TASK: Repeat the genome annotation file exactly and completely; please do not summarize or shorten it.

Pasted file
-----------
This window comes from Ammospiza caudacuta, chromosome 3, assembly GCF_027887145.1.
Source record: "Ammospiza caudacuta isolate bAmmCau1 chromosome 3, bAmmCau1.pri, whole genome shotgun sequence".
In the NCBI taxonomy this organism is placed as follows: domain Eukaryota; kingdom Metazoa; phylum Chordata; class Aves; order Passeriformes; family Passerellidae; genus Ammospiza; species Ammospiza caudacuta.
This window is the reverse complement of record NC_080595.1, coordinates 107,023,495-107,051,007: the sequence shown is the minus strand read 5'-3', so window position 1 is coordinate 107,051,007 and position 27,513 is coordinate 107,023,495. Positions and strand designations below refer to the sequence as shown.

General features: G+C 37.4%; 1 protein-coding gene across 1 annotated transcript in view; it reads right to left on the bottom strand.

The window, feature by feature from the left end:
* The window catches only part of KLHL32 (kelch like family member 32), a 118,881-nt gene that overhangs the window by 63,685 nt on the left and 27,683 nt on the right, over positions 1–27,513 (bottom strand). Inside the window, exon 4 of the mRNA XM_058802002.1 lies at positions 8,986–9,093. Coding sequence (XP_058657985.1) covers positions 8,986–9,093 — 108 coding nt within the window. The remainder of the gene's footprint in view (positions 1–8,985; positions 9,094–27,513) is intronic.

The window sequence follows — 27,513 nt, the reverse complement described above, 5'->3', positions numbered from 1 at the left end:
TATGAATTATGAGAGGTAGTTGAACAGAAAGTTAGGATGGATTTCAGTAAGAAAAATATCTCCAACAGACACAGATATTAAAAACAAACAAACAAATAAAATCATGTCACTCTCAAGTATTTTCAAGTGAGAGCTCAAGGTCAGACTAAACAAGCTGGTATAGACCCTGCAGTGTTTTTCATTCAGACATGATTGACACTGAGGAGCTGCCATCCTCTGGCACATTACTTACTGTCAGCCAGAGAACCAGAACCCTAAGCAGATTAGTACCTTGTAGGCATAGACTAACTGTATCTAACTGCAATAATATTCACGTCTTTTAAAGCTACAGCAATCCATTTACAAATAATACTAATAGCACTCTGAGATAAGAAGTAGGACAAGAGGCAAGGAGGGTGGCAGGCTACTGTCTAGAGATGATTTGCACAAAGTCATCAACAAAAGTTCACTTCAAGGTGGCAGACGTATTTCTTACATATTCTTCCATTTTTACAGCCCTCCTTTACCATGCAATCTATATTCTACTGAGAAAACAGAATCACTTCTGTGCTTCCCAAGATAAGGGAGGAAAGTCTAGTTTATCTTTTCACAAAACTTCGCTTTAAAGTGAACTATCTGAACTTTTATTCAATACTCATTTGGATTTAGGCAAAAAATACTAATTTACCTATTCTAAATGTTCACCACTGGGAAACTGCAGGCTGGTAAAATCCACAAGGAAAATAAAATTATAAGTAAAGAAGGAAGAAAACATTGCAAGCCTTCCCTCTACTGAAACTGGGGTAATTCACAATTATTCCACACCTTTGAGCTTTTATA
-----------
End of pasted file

This window comes from Ammospiza caudacuta, chromosome 3, assembly GCF_027887145.1.
Source record: "Ammospiza caudacuta isolate bAmmCau1 chromosome 3, bAmmCau1.pri, whole genome shotgun sequence".
In the NCBI taxonomy this organism is placed as follows: domain Eukaryota; kingdom Metazoa; phylum Chordata; class Aves; order Passeriformes; family Passerellidae; genus Ammospiza; species Ammospiza caudacuta.
This window is the reverse complement of record NC_080595.1, coordinates 107,023,495-107,051,007: the sequence shown is the minus strand read 5'-3', so window position 1 is coordinate 107,051,007 and position 27,513 is coordinate 107,023,495. Positions and strand designations below refer to the sequence as shown.

General features: G+C 37.4%; 1 protein-coding gene across 1 annotated transcript in view; it reads right to left on the bottom strand.

The window, feature by feature from the left end:
* The window catches only part of KLHL32 (kelch like family member 32), a 118,881-nt gene that overhangs the window by 63,685 nt on the left and 27,683 nt on the right, over positions 1–27,513 (bottom strand). Inside the window, exon 4 of the mRNA XM_058802002.1 lies at positions 8,986–9,093. Coding sequence (XP_058657985.1) covers positions 8,986–9,093 — 108 coding nt within the window. The remainder of the gene's footprint in view (positions 1–8,985; positions 9,094–27,513) is intronic.

The window sequence follows — 27,513 nt, the reverse complement described above, 5'->3', positions numbered from 1 at the left end:
TATGAATTATGAGAGGTAGTTGAACAGAAAGTTAGGATGGATTTCAGTAAGAAAAATATCTCCAACAGACACAGATATTAAAAACAAACAAACAAATAAAATCATGTCACTCTCAAGTATTTTCAAGTGAGAGCTCAAGGTCAGACTAAACAAGCTGGTATAGACCCTGCAGTGTTTTTCATTCAGACATGATTGACACTGAGGAGCTGCCATCCTCTGGCACATTACTTACTGTCAGCCAGAGAACCAGAACCCTAAGCAGATTAGTACCTTGTAGGCATAGACTAACTGTATCTAACTGCAATAATATTCACGTCTTTTAAAGCTACAGCAATCCATTTACAAATAATACTAATAGCACTCTGAGATAAGAAGTAGGACAAGAGGCAAGGAGGGTGGCAGGCTACTGTCTAGAGATGATTTGCACAAAGTCATCAACAAAAGTTCACTTCAAGGTGGCAGACGTATTTCTTACATATTCTTCCATTTTTACAGCCCTCCTTTACCATGCAATCTATATTCTACTGAGAAAACAGAATCACTTCTGTGCTTCCCAAGATAAGGGAGGAAAGTCTAGTTTATCTTTTCACAAAACTTCGCTTTAAAGTGAACTATCTGAACTTTTATTCAATACTCATTTGGATTTAGGCAAAAAATACTAATTTACCTATTCTAAATGTTCACCACTGGGAAACTGCAGGCTGGTAAAATCCACAAGGAAAATAAAATTATAAGTAAAGAAGGAAGAAAACATTGCAAGCCTTCCCTCTACTGAAACTGGGGTAATTCACAATTATTCCACACCTTTGAGCTTTTATA